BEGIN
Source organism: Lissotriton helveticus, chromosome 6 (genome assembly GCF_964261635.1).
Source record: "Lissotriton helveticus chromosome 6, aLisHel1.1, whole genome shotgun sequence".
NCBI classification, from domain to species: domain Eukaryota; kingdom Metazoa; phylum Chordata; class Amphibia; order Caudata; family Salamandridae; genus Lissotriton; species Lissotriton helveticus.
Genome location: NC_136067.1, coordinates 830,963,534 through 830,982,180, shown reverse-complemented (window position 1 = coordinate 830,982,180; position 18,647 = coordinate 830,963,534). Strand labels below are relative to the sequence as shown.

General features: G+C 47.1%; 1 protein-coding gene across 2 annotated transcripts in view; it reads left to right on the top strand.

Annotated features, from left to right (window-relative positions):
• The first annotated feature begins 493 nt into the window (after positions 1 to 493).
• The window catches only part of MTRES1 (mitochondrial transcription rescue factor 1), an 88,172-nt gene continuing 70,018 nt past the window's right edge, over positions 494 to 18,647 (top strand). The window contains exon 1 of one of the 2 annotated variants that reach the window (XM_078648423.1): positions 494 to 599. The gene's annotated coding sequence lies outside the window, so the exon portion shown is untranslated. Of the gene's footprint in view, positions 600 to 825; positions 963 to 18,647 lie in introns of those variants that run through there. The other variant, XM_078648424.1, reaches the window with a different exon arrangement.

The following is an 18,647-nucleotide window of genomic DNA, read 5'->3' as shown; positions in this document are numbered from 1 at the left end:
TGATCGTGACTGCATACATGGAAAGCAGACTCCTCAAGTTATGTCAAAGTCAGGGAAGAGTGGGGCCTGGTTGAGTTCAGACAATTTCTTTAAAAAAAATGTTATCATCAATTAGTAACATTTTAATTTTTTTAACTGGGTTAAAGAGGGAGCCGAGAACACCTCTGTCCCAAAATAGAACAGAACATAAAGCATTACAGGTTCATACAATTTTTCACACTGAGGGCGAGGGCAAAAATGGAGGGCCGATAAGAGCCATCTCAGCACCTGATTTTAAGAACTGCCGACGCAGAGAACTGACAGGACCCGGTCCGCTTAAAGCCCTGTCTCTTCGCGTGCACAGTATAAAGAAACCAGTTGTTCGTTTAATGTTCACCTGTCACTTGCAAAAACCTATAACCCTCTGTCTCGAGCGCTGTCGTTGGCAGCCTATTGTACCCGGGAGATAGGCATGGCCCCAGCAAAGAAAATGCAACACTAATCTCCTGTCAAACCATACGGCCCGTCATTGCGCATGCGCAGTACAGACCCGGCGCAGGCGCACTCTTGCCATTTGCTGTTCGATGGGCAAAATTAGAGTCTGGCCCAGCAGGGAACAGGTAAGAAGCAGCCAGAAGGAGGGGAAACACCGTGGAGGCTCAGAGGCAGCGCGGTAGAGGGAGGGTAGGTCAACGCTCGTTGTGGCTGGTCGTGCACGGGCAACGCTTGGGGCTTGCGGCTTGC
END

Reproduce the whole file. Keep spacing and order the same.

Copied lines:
Source organism: Lissotriton helveticus, chromosome 6 (genome assembly GCF_964261635.1).
Source record: "Lissotriton helveticus chromosome 6, aLisHel1.1, whole genome shotgun sequence".
NCBI classification, from domain to species: domain Eukaryota; kingdom Metazoa; phylum Chordata; class Amphibia; order Caudata; family Salamandridae; genus Lissotriton; species Lissotriton helveticus.
Genome location: NC_136067.1, coordinates 830,963,534 through 830,982,180, shown reverse-complemented (window position 1 = coordinate 830,982,180; position 18,647 = coordinate 830,963,534). Strand labels below are relative to the sequence as shown.

General features: G+C 47.1%; 1 protein-coding gene across 2 annotated transcripts in view; it reads left to right on the top strand.

Annotated features, from left to right (window-relative positions):
• The first annotated feature begins 493 nt into the window (after positions 1 to 493).
• The window catches only part of MTRES1 (mitochondrial transcription rescue factor 1), an 88,172-nt gene continuing 70,018 nt past the window's right edge, over positions 494 to 18,647 (top strand). The window contains exon 1 of one of the 2 annotated variants that reach the window (XM_078648423.1): positions 494 to 599. The gene's annotated coding sequence lies outside the window, so the exon portion shown is untranslated. Of the gene's footprint in view, positions 600 to 825; positions 963 to 18,647 lie in introns of those variants that run through there. The other variant, XM_078648424.1, reaches the window with a different exon arrangement.

The following is an 18,647-nucleotide window of genomic DNA, read 5'->3' as shown; positions in this document are numbered from 1 at the left end:
TGATCGTGACTGCATACATGGAAAGCAGACTCCTCAAGTTATGTCAAAGTCAGGGAAGAGTGGGGCCTGGTTGAGTTCAGACAATTTCTTTAAAAAAAATGTTATCATCAATTAGTAACATTTTAATTTTTTTAACTGGGTTAAAGAGGGAGCCGAGAACACCTCTGTCCCAAAATAGAACAGAACATAAAGCATTACAGGTTCATACAATTTTTCACACTGAGGGCGAGGGCAAAAATGGAGGGCCGATAAGAGCCATCTCAGCACCTGATTTTAAGAACTGCCGACGCAGAGAACTGACAGGACCCGGTCCGCTTAAAGCCCTGTCTCTTCGCGTGCACAGTATAAAGAAACCAGTTGTTCGTTTAATGTTCACCTGTCACTTGCAAAAACCTATAACCCTCTGTCTCGAGCGCTGTCGTTGGCAGCCTATTGTACCCGGGAGATAGGCATGGCCCCAGCAAAGAAAATGCAACACTAATCTCCTGTCAAACCATACGGCCCGTCATTGCGCATGCGCAGTACAGACCCGGCGCAGGCGCACTCTTGCCATTTGCTGTTCGATGGGCAAAATTAGAGTCTGGCCCAGCAGGGAACAGGTAAGAAGCAGCCAGAAGGAGGGGAAACACCGTGGAGGCTCAGAGGCAGCGCGGTAGAGGGAGGGTAGGTCAACGCTCGTTGTGGCTGGTCGTGCACGGGCAACGCTTGGGGCTTGCGGCTTGC